It probably took a bit longer to grow the wood which forms the Mystery One's case. All I know is that nearly a year has passed since I first took delivery of the prototype, and enough detail changes occurred between 'pre-production' and 'shop-ready' to require the loan of a fresh sample. But it was worth waiting for a pre-amp to match the Unison Research Smart 845.
Whatever the wizards in Italy did to that early Mystery One, as seen at the 1995 Hi-Fi Show and still serving as the demo sample 'on the road', it wasn't a simple retrofit. The rather large, garish metal name-plate on the top has been replaced by one you needn't measure by with surveyor's tools, and the top-plate is now held by four quick-release screws. But those of you who recall the swoopy wood, the long, slender rotary controls and the chic charcoal cover will be pleased to hear that it looks just the same as before: drop-dead gorgeous. Unison Research has cornered the market for sexy woodwork in amplification, in the way the Sonus Faber has the same for speakers, and there are probably enough customers out there who'd covet the Mystery One for its looks alone. So let's get that bit out of the way.
Like every other product to emanate from the Unison Research factory, Mystery One is styled like nothing else on the market. It measures a large 490x430x160mm (WDH, including knobs and earthing post), so an ample shelf is needed. I was pleased to find that it fit perfectly in the Hi-Fi Newsstand, but I suspect that its iconoclastic appearance might cause problems for those hoping to slot it into a space which previously held a metallic, cubist device. Carlo Chiarello has created an organic look consisting of a sculpted, solid cherry frame, with a chunky front panel slotted for both ventilation of the valves and egress of the rotaries. The curve of the end-cheeks lends them carrying handle status and a forward crouch. While a collection of four knobs suggests that you're looking at some kind of hi-fi equipment, the effect is still more in keeping with a modernist's idea of a rustic cigar humidor or jewellery case. Or maybe a horizontal knife rack...
Peering through the upper slot allows you to see the glow of the three double triodes (two ECC82s and one ECC83) and the EZ81 double diode rectifier which form the heart of this Class-A line level pre-amp. The lower aperture houses the controls, the on/off rotary at the extreme left with the trio grouped at the right consisting of the source selector, the tape monitor/source selector and the volume control. At the back, all is conventional: gold-plated inputs for four sources plus tape, outputs for tape and two power amps and an IEC mains socket. The one teensy exception to the norm is a multi-pin connector to power a Simply Phono, Unison Research's £495 optional external phono section. Note, however, that it's only the power source for the phono stage; the phono signal is fed separately to the input marked aux/phono rather than through the multi-pin socket.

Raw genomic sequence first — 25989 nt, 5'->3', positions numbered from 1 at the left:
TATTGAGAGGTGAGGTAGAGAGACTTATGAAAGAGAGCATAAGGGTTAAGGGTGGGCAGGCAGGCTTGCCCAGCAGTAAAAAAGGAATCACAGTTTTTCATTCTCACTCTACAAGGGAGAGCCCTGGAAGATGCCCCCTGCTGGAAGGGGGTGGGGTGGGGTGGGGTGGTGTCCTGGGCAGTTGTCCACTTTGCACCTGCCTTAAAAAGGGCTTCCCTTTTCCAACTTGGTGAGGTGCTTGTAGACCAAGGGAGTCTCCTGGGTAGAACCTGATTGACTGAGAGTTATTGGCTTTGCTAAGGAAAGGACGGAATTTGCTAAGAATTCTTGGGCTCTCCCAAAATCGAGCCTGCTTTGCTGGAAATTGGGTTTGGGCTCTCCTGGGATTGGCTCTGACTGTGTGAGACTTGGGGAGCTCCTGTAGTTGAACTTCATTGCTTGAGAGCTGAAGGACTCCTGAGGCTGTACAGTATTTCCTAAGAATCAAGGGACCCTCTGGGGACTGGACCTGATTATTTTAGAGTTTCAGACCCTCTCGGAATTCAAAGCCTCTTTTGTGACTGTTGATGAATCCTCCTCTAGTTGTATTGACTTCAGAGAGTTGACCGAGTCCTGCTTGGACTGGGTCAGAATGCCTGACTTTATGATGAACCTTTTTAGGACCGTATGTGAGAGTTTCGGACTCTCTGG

Release the four screws to remove to cover and you'll see why this sucker weighs a power-amp-like 15kg. The power supply fills the left-hand third of the case, the rest of the space occupied by a motherboard containing a daughterboard for the EZ81 rectifier. The socketry is soldered directly to the main PCB, as are all of the main components, the other three valve bases and the volume control. The source and tape selectors are connected to a second daughter board at the back of the main PCB. Despite the presence of secondary PCBs, the layout is tidy and the build quality impossible to criticise.
It's a clean, minimalist design making use of the extra acreage by spacing the components as far apart as is beneficial, preventing unwanted interaction without adding too much length to the signal path. Then again, the PCB traces are wide and substantial, so signal fragility doesn't seem to be a by-product of the longer path. And then you see the secret weapon, designer Giovanni Sacchetti's little twist: a row of four CR2032, 3V lithium batteries providing the pure DC supply for the valve grids.
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